Can a housewife from red state Alaska prevail in a libel case against the New York Times on their blue state home turf in front of a Democratic appointed judge?
M.J. Sheppard | July 28, 2017
Can a housewife from Wasilla, Alaska prevail in a libel case against the liberal New York Times in front of a Federal Judge appointed by Democratic president Bill Clinton in overwhelmingly Democratic New York?
The answer may be known on Monday July 31st when Federal Judge Jed Rakoff listens to lawyers for both Sarah Palin and The New York Times as they file their legal briefs on the case. Judge Rakoff advised he will consider dismissal on that day.
In summary, Palin has taken legal action for defamation against the newspaper for an editorial they ran in which it is alleged that the paper unfairly connected Palin to inciting the tragic shooting of then congresswoman Gabby Giffords and others .
There has been a wealth of opinion as to the chances of Palin’s claim succeeding, with a consensus that the historical precedence is against her. But there is a substantial body of opinion that the Times editorial was so egregious (in short, the Times accused Palin of committing a crime, one that endangered the lives and safety of innocent people) that the odds are not insurmountable.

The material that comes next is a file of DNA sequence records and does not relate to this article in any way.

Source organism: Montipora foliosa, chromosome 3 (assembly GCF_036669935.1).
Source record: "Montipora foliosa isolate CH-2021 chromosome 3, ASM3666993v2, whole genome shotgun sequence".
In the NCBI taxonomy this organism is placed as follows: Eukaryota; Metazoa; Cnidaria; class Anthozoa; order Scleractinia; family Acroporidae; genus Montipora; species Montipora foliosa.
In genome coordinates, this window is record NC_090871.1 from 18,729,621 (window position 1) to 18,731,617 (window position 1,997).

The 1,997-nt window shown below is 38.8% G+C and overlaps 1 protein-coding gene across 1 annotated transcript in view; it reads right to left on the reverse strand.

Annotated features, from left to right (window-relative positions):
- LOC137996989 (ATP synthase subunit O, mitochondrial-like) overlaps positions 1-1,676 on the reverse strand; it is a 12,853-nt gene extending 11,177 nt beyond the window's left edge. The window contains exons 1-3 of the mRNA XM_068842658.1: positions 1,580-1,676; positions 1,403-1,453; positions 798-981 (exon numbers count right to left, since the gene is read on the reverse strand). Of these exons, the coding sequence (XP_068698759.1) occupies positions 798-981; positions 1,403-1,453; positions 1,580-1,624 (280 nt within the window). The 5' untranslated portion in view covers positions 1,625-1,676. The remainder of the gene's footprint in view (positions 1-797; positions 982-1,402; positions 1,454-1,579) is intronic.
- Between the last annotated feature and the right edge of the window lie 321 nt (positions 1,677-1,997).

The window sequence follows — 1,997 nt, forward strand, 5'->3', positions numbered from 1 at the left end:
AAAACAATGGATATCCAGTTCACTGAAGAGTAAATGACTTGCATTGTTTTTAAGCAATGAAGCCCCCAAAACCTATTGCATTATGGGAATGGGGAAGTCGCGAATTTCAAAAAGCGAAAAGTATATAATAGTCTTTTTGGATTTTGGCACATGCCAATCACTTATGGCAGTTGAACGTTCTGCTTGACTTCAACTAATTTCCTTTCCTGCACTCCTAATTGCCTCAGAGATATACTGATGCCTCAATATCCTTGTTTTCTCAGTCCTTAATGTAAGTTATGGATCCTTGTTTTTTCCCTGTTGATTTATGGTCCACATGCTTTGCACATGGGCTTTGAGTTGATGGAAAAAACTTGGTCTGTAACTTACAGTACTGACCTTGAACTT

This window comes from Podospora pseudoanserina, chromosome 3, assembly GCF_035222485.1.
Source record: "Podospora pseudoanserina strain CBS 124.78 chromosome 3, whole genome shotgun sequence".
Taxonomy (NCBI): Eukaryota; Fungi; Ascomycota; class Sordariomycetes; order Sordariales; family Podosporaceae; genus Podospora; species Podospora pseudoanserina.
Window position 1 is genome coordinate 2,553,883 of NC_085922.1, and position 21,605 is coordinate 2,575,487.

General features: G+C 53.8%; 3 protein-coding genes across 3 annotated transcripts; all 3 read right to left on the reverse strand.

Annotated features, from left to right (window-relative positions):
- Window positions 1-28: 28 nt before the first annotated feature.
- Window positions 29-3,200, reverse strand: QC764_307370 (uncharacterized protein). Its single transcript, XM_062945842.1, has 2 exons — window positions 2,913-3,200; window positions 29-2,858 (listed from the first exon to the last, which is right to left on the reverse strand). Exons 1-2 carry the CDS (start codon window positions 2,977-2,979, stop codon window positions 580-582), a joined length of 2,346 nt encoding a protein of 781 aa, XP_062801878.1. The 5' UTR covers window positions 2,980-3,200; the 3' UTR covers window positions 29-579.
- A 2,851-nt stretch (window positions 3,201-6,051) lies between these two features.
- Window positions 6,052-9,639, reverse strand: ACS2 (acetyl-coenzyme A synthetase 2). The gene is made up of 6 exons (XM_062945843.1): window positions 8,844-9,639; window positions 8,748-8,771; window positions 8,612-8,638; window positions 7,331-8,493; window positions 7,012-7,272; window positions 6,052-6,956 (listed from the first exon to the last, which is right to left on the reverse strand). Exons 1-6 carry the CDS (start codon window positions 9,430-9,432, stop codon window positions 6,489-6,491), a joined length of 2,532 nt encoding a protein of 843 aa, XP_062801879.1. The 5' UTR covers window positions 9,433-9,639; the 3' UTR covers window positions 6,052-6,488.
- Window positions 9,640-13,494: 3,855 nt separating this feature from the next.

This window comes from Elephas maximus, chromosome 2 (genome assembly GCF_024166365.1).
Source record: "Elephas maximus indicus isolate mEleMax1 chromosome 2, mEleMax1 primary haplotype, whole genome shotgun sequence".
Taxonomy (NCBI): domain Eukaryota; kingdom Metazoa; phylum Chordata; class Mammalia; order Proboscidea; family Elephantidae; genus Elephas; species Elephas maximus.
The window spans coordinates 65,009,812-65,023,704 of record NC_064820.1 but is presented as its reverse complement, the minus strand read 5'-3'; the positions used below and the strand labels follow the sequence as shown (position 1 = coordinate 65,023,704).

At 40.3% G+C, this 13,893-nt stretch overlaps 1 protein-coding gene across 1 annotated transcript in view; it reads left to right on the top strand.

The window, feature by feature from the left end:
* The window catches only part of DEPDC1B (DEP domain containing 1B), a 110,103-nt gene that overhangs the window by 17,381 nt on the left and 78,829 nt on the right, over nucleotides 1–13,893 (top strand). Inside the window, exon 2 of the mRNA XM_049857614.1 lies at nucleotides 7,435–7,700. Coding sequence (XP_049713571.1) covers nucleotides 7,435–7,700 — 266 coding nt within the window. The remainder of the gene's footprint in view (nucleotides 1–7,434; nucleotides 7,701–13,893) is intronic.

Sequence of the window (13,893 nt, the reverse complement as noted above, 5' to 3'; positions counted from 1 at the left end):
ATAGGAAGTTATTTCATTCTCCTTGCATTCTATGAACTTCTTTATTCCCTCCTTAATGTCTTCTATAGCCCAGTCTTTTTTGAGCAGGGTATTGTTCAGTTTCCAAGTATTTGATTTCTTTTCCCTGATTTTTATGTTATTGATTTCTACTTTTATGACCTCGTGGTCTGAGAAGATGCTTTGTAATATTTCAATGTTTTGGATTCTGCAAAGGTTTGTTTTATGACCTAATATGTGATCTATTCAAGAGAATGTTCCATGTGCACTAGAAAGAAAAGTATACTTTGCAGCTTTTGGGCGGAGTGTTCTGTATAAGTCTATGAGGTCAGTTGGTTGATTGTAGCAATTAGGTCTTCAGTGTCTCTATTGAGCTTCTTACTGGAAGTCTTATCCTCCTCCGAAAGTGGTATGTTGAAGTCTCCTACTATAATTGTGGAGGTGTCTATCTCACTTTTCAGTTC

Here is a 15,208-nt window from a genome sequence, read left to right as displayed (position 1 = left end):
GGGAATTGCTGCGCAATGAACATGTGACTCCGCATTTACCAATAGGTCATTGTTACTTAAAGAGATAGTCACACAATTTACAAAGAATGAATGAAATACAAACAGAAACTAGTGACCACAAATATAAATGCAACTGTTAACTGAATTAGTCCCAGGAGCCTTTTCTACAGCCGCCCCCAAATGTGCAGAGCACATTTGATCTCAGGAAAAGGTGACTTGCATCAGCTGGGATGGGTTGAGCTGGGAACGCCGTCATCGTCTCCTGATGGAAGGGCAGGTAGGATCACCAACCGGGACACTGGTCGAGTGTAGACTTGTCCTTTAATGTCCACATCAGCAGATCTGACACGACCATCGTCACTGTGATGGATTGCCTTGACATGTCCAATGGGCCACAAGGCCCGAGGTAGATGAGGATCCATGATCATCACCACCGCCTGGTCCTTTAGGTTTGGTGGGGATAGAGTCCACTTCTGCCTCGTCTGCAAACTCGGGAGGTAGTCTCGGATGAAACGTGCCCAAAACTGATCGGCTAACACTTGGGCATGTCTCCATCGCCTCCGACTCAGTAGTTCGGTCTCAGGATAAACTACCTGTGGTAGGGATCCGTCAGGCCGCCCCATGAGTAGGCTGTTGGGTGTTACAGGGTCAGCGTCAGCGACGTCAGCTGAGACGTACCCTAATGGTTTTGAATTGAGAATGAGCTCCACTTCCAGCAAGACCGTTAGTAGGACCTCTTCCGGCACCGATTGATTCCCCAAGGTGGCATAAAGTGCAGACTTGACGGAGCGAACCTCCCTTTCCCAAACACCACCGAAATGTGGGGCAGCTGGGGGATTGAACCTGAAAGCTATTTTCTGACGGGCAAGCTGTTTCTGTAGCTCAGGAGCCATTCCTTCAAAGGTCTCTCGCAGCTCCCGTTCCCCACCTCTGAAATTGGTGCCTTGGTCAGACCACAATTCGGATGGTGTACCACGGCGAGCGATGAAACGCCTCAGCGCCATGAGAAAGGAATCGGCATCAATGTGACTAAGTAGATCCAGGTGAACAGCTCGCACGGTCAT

On the face of it, this seems a David versus Goliath situation, with Palin and her legal team facing the massive resources of the New York Times. Palin is without a deep pocketed backer like the one Hulk Hogan had with Peter Thiel in his case against Gawker.
The further question is whether the weight of the establishment’s ‘paper of record’, the venue, and the leanings of a Democratic appointed judge are so great, that Palin’s strong case sees the scales of justice tipped against her?
Just days before the next court appearance, it was reported that Palin’s legal team has served notice that she plans to subpoena “twenty-three non-party current and former Times reporters, editors and other employees.” The implications of this move are massive.
This serves notice to the Times that all of their internal correspondence regarding Palin, including every negative comment about her that could show overt prejudice, would be open to public scrutiny. Such an opening of the books might be at a minimum, embarrassing.
Aside from their bias toward Palin, who knows what other internal machinations might surface. Perhaps attitudes toward now President Trump and his election campaign might be revealed.
The stakes are clearly very high for the Times, and if Judge Rakoff allows the plea to go to a jury trial, the risk is that other hidden agendas held by The Times might become unveiled in discovery. In such a circumstance, there could be immense pressure for the paper to pursue a private settlement.
David defeated Goliath with only a slingshot, but that was in single combat and on neutral ground. On the merits of this case, Palin seems to have a fighting chance, but will the field of combat be level? One usually leans toward trusting the impartiality of the judiciary, but in this present climate where judges in Hawaii are seen to challenge Supreme Court rulings on a blatant partisan basis, Palin is facing headwinds.
She has faced obstacles in the past and beaten the odds. We shall soon see whether she can do so again.
* Sarah Palin photo courtesy Gage Skidmore
* Blind Justice image courtesy Valerie Everett